Git branch management with XcodeFeb 29, 2012 · 8 minute read
Xcode has supported Git for version control since version 4.0 but I generally prefer to perform my version control from the command-line. The only version control operation that I do sometimes perform with Xcode is visualising differences between file versions. Xcode does a pretty nice job of showing the two versions of a file side by side and highlighting the additions/deletions in a way that is a lot clearer than a command-line diff.
The other version control operation that I suspect could sometimes benefit from some visual tools is the management of branches and in particular the merging of branches. Since Xcode has the ability to manage Git branches I thought I would take a look and share my experiences in this post.
Creating a Branch
For the purposes of this post I am going to use my CodeExamples repository and create a new branch to experiment with converting one of the example projects to ARC. The Xcode features for managing branches are (mostly) contained in the Repositories section of the Xcode Organizer.
To create a new Git branch from the Xcode organizer you need to make sure that the Branches folder is selected in the left-hand Navigator pane. You should then see the Add Branch and Remove Branch buttons in the command bar at the bottom:
When you select the Add Branch button you get a dialog box allowing you to name the branch and also to specify from which branch this new branch should be based. Since at this point we only have the master branch we will use that and name the new branch “ARC-Conversion”:
For comparison to create this new branch from the command-line using the branch command:
$ git branch ARC-Conversion
One thing to be aware of if you are using the command-line is that creating the branch will not also switch you to the new branch.
When we created the branch using Xcode we selected the checkbox to switch us to the new branch. The current branch is always displayed in the top right-hand corner of the Organizer window when the project directory is selected in the Navigator pane on the Organizer.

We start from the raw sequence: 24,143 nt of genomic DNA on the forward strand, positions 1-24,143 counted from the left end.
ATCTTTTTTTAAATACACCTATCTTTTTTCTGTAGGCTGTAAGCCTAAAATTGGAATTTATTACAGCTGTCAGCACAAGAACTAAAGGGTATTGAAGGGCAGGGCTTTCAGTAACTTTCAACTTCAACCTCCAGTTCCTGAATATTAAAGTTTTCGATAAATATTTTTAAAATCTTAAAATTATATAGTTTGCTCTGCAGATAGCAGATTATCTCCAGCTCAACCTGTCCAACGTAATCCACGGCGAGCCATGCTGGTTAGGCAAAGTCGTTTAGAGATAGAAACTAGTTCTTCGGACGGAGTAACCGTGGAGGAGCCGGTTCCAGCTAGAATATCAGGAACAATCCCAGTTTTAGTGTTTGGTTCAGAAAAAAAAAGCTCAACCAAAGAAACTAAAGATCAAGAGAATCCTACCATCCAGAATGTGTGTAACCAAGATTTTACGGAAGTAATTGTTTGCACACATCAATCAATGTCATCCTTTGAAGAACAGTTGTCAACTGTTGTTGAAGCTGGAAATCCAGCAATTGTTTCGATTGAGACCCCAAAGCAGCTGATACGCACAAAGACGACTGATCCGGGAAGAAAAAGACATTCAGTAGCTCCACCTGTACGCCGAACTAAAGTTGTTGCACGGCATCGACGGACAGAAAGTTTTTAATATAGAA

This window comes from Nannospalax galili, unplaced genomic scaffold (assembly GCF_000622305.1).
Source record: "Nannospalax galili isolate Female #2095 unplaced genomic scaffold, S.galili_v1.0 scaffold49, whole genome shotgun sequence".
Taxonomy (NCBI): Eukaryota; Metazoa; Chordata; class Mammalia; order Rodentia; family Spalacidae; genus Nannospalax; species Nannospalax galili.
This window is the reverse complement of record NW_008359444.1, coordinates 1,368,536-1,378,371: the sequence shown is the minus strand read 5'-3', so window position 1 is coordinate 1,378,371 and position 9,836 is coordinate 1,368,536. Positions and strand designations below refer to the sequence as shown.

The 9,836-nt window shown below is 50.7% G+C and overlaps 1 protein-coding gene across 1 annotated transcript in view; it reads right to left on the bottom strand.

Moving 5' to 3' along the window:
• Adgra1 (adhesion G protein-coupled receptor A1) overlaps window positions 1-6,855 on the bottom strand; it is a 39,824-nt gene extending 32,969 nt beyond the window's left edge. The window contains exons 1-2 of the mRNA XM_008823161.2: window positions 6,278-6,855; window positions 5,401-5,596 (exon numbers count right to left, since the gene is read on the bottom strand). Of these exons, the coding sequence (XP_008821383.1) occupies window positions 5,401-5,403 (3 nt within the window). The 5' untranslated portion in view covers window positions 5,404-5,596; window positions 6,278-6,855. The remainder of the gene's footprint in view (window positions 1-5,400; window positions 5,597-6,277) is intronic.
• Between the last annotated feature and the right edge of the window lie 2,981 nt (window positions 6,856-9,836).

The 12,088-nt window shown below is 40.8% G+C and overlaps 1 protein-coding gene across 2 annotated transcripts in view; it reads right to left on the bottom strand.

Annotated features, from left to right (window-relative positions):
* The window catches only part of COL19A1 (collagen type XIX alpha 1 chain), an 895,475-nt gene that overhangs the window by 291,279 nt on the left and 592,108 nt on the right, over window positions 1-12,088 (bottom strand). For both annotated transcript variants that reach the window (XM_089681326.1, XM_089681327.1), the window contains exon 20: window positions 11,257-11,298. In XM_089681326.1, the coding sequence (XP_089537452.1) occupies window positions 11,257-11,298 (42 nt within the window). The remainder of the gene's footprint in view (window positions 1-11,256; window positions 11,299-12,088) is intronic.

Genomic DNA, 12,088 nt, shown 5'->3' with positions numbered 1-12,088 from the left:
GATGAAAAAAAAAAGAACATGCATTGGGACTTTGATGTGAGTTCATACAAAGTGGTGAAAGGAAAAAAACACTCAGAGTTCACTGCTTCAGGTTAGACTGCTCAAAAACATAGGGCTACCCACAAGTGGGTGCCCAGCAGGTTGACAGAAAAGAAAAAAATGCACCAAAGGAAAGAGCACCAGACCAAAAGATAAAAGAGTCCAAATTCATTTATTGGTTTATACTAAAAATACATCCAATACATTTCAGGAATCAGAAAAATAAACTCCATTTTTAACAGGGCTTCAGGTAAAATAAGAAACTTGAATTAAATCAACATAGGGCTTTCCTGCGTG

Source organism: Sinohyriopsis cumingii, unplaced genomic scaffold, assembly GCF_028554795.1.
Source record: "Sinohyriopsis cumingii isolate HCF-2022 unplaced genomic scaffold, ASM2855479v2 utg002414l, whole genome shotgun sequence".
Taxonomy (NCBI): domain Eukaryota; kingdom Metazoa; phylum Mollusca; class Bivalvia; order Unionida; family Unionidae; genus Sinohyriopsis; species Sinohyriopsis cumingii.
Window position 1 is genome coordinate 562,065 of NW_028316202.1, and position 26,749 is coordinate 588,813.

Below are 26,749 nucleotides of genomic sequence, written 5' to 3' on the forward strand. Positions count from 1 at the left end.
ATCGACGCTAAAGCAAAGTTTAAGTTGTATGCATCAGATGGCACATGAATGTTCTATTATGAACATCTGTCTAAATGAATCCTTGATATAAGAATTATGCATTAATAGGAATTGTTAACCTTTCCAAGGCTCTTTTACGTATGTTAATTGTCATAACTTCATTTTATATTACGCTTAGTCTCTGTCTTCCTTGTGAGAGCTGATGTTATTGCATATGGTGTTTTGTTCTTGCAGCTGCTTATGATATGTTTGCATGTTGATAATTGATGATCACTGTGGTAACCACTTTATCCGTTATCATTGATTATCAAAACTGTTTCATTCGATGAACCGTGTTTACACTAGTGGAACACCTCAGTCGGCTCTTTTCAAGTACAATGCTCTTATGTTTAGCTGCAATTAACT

To verify the current branch from the terminal use the branch command to list all of the branches. The current branch is indicated by the leading “*”:
$ git branch * ARC-Conversion master
If you want to switch between branches from within Xcode you can do that from the Organizer using the appropriately named “Switch Branch” icon in the bottom right corner (again ensure you have the project directory selected in the left-hand pane and not the Branches or Remotes folders):
This drops down a dialog box which allows you to select from the available branches. The command-line equivalent using the checkout command to switch to the master branch would be as follows:
$ git checkout master
To switch back to our feature development branch:
$ git checkout ARC-Conversion
One thing you need to be aware of if you are performing git version control from the command line with the project open in Xcode is that it does not always immediately spot when you have changed something. I find with the Organizer that you need to switch between some different views before it spots that the current branch has changed.
For the purposes of this example I am going to generate some changes by converting this project to ARC. I will not cover that process and the results here as that is a topic for a separate post, for now it is sufficient that we have some changes to our project that we need to commit. The files that have been changed are visible in the Xcode Navigator pane (marked with “M” for modified):
You can also of course always check what has changed from the command-line (note that we are on the ARC-Conversion branch):
$ git status # On branch ARC-Conversion # Changes not staged for commit: # (use "git add
..." to update what will be committed) # (use "git checkout -- ..." to discard changes in working directory) # # modified: Stepper.xcodeproj/project.pbxproj # modified: Stepper/UYLAppDelegate.m # modified: Stepper/UYLViewController.h # modified: Stepper/UYLViewController.m #no changes added to commit (use "git add" and/or "git commit -a")
To commit these changes to our new branch you can either use the Commit button in the Organizer or from the Xcode application menu use File > Source Control > Commit or if you can remember the keyboard shortcut simply type Option-Command-C.